Environmental Protection

Secure Water, Chemical Bills Aim to Protect Facilities; SOCMA Objects

U.S. Sen. Frank R. Lautenberg (D-N.J.) introduced a comprehensive legislative package on July 15 that is designed to help prevent debilitating terrorist attacks at America’s chemical, drinking water, and wastewater facilities. This legislation requires plants to assess their vulnerability and develop plans to address those vulnerabilities, and requires the highest-risk facilities to put in place Inherently Safer Technology (IST) to increase public and environmental safety.
The Society of Chemical Manufacturers and Affiliates (SOCMA) expressed strong concern over the bill, which mandates that chemical facilities switch to so-called safer chemicals or processes in a misguided attempt to safeguard such critical infrastructure from a terrorist incident.

According to Lautenberg, the Secure Water Facilities Act and Secure Chemical Facilities Act would require changes for the highest-risk facilities, preventing undue burdens on small, low-risk facilities while protecting against the greatest threats. Some of the changes that can be implemented at water and chemical plants include reducing the amount of lethal gases stored on-site or minimizing the use of dangerous chlorine gas.

The bills would:

  • Require the chemical and water facilities to assess their vulnerability to attack, develop a plan to address those vulnerabilities and respond to an emergency, and provide worker-training to carry out the plan.
  • Require facilities using dangerous chemicals to evaluate whether the facility could reduce the consequences of an attack by, for example, using a safer chemical or process. The facility must implement those safer measures if it has been classified as one of the highest-risk facilities, implementation of safer measures is feasible, and implementation would not increase risk overall by shifting risk to another location.
  • Protect sensitive security information from disclosure, while ensuring information sharing between state and local governments, first-responders, and workers.
  • Allow communities to have a role in ensuring local facilities comply with these regulations.
  • Authorize grants to help defray the cost of assessing vulnerabilities, developing security and response plans, and implementing safer measures.

Since 2001, hundreds of chemical and water facilities have already switched to safer and more secure chemicals or processes, eliminating risks to millions of people. A recent survey by the Center for American Progress identified 554 drinking water and wastewater plants in 47 states that have increased security by replacing extremely hazardous substances with safer chemicals or processes, eliminating risk to 40 million people. However, companies are not required to consider these alternatives, and therefore many have not. Lautenberg’s legislative package would build on these achievements and increase safety at both chemical and water facilities nationwide.

The bills are endorsed by a broad coalition of 88 environmental, health, and labor groups.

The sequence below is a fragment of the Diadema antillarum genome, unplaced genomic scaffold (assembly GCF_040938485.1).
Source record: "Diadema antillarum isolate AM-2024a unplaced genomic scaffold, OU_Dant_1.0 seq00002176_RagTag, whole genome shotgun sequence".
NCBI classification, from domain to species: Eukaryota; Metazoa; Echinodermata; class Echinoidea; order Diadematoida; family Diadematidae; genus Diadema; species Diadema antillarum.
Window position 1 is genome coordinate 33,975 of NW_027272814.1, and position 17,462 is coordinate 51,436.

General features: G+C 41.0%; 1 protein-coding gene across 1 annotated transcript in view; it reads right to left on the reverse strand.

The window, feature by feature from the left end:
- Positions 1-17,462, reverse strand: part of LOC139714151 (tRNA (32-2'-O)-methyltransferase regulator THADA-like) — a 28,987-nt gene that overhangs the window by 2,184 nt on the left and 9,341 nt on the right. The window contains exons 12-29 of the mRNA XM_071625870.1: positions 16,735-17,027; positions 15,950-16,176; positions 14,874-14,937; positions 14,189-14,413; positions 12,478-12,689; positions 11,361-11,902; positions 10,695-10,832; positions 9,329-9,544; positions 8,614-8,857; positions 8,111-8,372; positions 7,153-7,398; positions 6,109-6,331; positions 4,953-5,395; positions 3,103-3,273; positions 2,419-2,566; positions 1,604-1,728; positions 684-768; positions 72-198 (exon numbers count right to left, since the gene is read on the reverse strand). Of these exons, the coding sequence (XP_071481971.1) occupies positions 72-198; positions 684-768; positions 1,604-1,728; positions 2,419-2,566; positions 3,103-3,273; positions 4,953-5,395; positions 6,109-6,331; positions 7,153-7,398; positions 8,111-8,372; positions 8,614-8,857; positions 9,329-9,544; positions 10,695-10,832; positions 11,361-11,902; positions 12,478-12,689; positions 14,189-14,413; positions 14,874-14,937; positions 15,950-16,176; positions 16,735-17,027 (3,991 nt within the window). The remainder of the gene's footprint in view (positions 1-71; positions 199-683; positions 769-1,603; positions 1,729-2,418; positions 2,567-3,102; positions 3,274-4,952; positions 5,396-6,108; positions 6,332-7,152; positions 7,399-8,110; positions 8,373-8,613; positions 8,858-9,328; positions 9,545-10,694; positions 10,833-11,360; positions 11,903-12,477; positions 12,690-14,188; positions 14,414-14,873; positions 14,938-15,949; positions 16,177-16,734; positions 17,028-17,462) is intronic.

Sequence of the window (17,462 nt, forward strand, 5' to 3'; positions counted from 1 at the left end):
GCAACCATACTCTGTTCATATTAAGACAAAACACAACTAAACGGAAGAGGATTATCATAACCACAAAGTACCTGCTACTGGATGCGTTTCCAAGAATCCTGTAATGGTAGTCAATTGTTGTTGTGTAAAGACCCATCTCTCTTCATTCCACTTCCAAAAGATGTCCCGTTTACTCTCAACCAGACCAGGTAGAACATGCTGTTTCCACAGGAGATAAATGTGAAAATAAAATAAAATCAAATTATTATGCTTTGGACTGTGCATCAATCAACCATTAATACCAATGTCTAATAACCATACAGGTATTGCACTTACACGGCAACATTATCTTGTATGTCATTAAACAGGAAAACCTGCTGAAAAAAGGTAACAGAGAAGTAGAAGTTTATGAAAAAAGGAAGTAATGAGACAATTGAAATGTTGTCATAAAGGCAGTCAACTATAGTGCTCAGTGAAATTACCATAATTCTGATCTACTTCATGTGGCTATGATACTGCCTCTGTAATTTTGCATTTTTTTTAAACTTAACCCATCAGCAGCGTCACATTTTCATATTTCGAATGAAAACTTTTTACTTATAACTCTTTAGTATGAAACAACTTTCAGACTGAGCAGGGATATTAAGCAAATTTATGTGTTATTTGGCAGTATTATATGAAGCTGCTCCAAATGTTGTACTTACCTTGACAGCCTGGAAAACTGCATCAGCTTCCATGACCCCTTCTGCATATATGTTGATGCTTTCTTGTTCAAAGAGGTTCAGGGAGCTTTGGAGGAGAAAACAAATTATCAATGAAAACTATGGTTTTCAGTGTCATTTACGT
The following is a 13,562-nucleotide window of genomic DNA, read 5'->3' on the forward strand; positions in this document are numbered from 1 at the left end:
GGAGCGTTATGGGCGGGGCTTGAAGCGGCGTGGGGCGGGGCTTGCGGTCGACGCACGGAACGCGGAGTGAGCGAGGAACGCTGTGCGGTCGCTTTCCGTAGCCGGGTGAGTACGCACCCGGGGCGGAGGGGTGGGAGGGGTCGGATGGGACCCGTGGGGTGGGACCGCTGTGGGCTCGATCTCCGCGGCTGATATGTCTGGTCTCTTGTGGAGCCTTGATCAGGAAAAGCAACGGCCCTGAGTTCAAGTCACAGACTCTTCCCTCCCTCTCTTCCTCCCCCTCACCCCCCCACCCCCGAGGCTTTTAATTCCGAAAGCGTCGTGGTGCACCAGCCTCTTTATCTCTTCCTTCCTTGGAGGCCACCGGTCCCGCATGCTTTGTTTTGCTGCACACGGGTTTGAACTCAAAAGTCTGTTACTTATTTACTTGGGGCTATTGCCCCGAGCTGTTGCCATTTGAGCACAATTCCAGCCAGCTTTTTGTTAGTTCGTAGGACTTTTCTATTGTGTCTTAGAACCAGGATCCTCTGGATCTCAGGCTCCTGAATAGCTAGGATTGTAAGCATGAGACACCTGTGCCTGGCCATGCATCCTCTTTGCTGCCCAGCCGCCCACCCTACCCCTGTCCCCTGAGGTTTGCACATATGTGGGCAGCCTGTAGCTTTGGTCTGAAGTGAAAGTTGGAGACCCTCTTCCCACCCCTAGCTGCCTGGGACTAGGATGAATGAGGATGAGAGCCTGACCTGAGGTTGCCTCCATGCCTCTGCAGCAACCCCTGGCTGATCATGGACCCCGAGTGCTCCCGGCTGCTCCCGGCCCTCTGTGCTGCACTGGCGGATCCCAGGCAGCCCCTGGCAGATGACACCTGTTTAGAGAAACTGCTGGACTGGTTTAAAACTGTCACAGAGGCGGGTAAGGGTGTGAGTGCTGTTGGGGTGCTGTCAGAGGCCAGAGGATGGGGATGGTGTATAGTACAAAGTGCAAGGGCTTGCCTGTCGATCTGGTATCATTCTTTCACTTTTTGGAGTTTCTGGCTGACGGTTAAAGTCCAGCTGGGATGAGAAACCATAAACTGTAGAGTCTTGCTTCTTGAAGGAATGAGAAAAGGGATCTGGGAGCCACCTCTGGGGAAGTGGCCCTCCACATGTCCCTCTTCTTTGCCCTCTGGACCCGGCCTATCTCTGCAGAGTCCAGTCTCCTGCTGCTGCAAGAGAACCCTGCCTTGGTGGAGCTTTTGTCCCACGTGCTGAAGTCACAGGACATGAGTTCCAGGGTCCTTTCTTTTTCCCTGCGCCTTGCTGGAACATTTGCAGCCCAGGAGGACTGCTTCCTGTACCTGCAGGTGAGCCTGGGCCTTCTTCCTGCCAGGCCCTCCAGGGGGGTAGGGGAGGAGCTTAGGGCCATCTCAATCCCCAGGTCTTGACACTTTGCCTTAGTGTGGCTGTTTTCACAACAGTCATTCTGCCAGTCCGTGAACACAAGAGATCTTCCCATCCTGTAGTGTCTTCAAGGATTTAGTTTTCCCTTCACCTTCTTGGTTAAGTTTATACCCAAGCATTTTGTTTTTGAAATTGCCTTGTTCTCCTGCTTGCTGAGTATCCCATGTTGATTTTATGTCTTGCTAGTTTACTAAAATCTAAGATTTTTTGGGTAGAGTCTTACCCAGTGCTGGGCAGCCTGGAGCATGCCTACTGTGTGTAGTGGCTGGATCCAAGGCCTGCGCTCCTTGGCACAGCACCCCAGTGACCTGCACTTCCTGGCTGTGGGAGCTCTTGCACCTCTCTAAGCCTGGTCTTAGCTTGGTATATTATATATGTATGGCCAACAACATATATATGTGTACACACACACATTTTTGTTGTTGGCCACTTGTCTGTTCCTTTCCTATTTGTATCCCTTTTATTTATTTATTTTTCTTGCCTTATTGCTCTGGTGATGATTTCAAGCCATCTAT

Similar legislation, the Chemical and Water Security Act of 2009, H.R. 2868, was approved in the U.S. House of Representatives on Nov. 6, 2009.

SOCMA said the Secure Chemical Facilities Act was introduced just days after Homeland Security Secretary Janet Napolitano praised the department’s existing standards now being implemented by chemical facilities through the Chemical Facility Anti-Terrorism Standards (CFATS).

Speaking at the Chemical Sector Security Summit on July 7, Napolitano underscored the importance of the current program's common-sense performance standards to help protect individual facilities against threats without compromising their unique operational characteristics or efficiency.

“Senator Lautenberg’s bill runs counter to the Secretary’s emphasis on a balanced approach to the existing CFATS program,” said Lawrence D. Sloan, SOCMA president and chief executive officer. “SOCMA appreciates the bill’s attention to the impact of its controversial provision, better known as inherently safer technology (IST), on small chemical facilities. However, IST is obviously not a common-sense mandate.”

“This legislation follows the same partisan approach as the House to alter a comprehensive chemical security standard, now being successfully implemented to protect American workers and communities in which chemical facilities operate,” Sloan continued.

“Senator Lautenberg is casting aside bipartisan efforts already put in place by fellow Democratic colleagues to ensure that the existing security standards, set to expire soon, continue to protect chemical facilities from terrorist attack,” added Bill Allmond, SOCMA’s vice president of Government Relations. “While intending to protect chemical facilities against attack, this bill takes aim at the manner in which the U.S. manufactures chemicals, which has the potential to alter common goods that Americans rely on every day.”

The legislation is flawed, SOCMA said, because it mandates implementation of a process safety concept — not a security measure — a clear definition of which cannot be agreed upon by experts and which cannot be measured. Academia and industry experts alike have repeatedly testified against mandating IST, yet this bill ignores those warnings.

SOCMA said the best path forward is supporting the Senate’s bipartisan bill, S. 2996, to extend the existing comprehensive chemical security standards.

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